A Winter’s Tale: A Perfect Day in Venice

It took a third try and a change of seasons for me to fall in love with Venice. My other two visits were in July with kids in tow, and we barely got past the Piazza San Marco. A friend and I now went in January. Cold yet magical. Here was one perfect day.

We saunter out of our hotel and over the Accademia Bridge, pausing at the top to admire the classic Venetian view of the dome of La Salute. The mist is just lifting and the winter sun peeking out, creating that ethereal light loved by so many Renaissance artists. Our destination is Ca’ Rezzonico, a palazzo filled with sumptuous 18th century Venetian art. We meander past the stately homes in Dorsoduro and stop at a floating vegetable market—a gondola serving a more prosaic function than usual. Then we see it, a little bacaro perfect for a quick snack. We enter and find ourselves having to jostle with a half-dozen old men for elbow room at the tiny bar. We order espresso. They are downing glasses of red wine or spritz, the official Venetian cocktail made of fizzy water and liqueur.

It is not yet 11 in the morning.

Not to be outdone, we try the spritz as well and chat with the bartender: she is a feisty young Englishwoman who spent two years in Brooklyn, moved to Lake Como to ski and now calls Venice home. Watching her banter with the local patrons in lusty Italian gives rise to the improbable fantasy that maybe I’ll retire here and exchange English lessons for Italian ones. Ah someday..

Meanwhile the bar has emptied except for one particularly salty creature. He offers to buy me a drink, calls me bambina and loves having his photo taken, asking for repeat shots of wine so that we can capture the right toast on camera. A Voi, he shouts, To You! He eventually kisses my hand goodbye, saying he must meet up with friends (yeah, the bartender tells us in English, so they can all go to another bar and repeat the morning ritual). Fortified, we continue on our way.

Ca’ Rezzonico does not disappoint. We are able to ogle the Tinttorettos, Guardis and Canalettos at leisure with no summer hordes to compete with. Our next appointment awaits, a walk through the Jewish ghetto with friends we are to meet at the Sottoportico del Ghetto Vecchio. It is clear across town and we want to have lunch beforehand. The opportunity comes as we cross the sun-drenched Campo San Margherita, an unusually large square. Locals and tourists are sitting outside the caffé. We join them with our sandwiches and glasses of Presecco. Venetian meats, fish and vegetables are beyond compare but not so the bread: it is either very hard or what we are presently trying to swallow, dense white reminiscent of Wonder Bread. We watch the Italian love affairs with their dogs and eavesdrop on the next table where one young girl is tutoring another in English (If something goes wrong, say Bollocks!).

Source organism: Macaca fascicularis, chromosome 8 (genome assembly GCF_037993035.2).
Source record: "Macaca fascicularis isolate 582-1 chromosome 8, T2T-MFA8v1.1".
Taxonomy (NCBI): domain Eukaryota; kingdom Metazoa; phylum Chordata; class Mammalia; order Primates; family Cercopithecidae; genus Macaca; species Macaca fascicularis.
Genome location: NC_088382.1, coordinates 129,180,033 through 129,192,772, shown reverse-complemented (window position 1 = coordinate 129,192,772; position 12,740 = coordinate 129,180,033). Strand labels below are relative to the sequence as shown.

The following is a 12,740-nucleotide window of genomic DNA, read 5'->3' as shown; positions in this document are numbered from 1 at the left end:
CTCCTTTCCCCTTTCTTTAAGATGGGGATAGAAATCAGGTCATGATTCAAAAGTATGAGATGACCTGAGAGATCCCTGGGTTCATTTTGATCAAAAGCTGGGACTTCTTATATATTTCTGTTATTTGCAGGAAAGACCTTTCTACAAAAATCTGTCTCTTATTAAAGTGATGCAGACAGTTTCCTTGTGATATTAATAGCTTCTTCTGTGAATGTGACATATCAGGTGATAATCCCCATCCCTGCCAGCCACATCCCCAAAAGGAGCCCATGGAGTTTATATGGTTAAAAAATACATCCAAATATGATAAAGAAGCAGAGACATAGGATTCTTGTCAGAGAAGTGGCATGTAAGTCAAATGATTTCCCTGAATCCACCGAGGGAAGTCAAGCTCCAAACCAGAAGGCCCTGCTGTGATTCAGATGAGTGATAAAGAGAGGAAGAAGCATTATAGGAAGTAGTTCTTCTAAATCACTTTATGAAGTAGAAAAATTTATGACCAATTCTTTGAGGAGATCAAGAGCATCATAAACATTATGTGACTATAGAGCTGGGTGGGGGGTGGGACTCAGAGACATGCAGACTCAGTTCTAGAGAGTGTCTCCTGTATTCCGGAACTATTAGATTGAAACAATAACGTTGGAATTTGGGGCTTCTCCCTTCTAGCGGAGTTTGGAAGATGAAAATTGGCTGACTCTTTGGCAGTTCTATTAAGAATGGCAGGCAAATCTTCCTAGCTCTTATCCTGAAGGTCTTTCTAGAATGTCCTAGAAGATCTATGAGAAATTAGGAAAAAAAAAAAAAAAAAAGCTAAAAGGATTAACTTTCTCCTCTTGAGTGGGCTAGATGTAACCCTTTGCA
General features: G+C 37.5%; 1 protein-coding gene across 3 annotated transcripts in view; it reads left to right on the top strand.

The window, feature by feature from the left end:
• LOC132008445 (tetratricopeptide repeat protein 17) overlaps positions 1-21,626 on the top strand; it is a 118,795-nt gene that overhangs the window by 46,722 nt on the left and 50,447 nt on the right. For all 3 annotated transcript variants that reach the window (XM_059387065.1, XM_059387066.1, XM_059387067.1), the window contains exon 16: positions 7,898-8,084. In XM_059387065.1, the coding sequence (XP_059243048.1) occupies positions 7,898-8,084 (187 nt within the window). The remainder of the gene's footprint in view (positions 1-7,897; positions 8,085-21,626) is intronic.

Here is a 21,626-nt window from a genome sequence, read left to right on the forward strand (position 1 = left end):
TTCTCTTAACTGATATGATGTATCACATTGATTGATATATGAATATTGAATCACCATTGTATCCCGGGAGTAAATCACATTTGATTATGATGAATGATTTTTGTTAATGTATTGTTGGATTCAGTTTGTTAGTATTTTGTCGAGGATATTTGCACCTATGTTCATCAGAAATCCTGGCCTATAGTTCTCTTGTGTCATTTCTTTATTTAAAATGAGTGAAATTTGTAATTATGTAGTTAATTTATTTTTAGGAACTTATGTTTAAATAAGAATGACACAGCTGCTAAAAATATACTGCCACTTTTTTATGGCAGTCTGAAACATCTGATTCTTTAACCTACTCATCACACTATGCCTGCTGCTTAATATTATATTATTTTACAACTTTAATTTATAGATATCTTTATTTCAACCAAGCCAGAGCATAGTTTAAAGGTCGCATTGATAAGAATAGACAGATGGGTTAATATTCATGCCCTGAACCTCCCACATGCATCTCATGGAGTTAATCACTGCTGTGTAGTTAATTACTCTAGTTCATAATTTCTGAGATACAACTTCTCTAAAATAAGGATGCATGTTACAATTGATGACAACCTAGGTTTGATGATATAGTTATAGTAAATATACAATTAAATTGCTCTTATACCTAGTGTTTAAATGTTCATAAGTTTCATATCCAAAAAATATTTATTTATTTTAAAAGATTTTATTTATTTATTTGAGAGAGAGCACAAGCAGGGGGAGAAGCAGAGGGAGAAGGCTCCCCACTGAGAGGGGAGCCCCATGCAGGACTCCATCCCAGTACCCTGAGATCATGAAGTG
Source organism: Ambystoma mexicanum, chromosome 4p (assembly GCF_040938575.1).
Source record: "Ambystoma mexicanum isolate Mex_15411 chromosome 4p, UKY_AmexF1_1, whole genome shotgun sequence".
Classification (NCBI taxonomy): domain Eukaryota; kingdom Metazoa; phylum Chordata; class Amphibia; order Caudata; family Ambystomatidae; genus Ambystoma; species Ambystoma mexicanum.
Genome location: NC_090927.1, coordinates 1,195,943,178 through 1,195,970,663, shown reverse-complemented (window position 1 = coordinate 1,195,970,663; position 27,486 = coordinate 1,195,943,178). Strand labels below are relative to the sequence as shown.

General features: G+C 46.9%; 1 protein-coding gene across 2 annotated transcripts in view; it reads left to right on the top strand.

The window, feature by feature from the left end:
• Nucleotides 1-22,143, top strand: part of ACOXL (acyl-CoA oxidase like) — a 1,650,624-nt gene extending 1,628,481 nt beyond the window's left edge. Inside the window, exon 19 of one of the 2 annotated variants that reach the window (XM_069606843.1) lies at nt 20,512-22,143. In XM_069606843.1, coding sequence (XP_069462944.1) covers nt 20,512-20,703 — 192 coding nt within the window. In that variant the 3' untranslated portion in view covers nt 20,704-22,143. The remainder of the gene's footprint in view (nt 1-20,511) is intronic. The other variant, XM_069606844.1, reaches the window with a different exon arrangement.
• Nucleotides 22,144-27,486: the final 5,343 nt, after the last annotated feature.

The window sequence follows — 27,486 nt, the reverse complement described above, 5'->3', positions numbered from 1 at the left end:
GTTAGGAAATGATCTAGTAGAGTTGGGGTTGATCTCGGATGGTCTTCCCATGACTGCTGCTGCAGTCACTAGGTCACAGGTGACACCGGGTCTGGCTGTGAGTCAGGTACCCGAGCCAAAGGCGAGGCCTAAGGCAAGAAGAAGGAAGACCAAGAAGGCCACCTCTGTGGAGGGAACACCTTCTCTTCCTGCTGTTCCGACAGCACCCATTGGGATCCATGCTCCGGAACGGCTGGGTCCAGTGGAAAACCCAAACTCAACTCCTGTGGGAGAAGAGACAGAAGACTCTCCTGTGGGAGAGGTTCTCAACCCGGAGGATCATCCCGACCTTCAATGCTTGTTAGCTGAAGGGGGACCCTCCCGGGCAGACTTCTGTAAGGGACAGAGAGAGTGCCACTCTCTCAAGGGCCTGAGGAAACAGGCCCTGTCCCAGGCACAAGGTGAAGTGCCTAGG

Alas, it being Saturday the shops in the ghetto are closed. We walk past a memorial to the Holocaust and emerge on Cannaregio’s busy Strada Nova. Our quest is the perfect pasticceria at which to buy dessert for tonight’s dinner. Our friends have rented an apartment and gone early to the outdoor Rialto Market. The rabbit they purchased is already marinating in oregano and lemon and will be simmered with sweet sausage. Accompanying it will be treviso, a type of radicchio that resembles long tapering fingers, nutty Jerusalem artichoke and polenta. The tiramisu torte at 29€ costs twice as much as our breakfast and lunch but no matter, we are ready for the feast.

But there is one more stop to make before dinner. It is at the chocolatier our friends have found in San Polo and made daily pilgrimages to. The hot chocolate is served in Dixie-size cups and eaten with a spoon. It is dense melted chocolate flavored with cinnamon, ginger or chilies or served plain and topped with chocolate-covered crisps. Picture six normally voluble grownups unable to speak for the next 10 minutes, with dreamy faraway looks, slowly licking tiny spoons. Choosing which chocolates to take home is a 1/2 hour discussion. I finally leave with two boxes, one of the more traditional variety and another of the shop’s specialty, fruit partially dipped in dark chocolate. The lemons, orange slices, kiwis and berries gleam in the little white box, begging to be bitten into.

Dinner is as good as it promised to be. Even though our hotel is directly across the canal from our friends’ apartment, Venice’s lack of bridges across the Grand Canal means a long walk home. We cross the Rialto Bridge, passing several campos filled with young people out late on Saturday night. Just as suddenly we have left the gaiety behind and plunged into a dark warren of narrow lanes. Our footsteps sound disconcertingly loud since they are not competing with any other street or traffic noise. It is eerie and mysterious, as if we are the only humans on a giant movie set. With relief we reach our hotel and enter our jewel of a room. It has fabric covered walls in red and cream, long drapes, Baroque furniture and warm lights everywhere. The fog closes in thickly as we drop off to sleep, perchance to dream of our next visit to this magical city.

If you go, here are some suggestions:

Rialto Market – daily except Sunday, with more color and history than Union Square Market. Go early, it’s over by midmorning!

Palazzo Sant’Angelo – Lovely 4-star hotel with great location and elegant Venetian feel.

VizioVirtù Cioccolateria – Don’t walk, run to this shop which advertises itself as Chocolate No Taboos.

This article was originally published on The Three Tomatotes.

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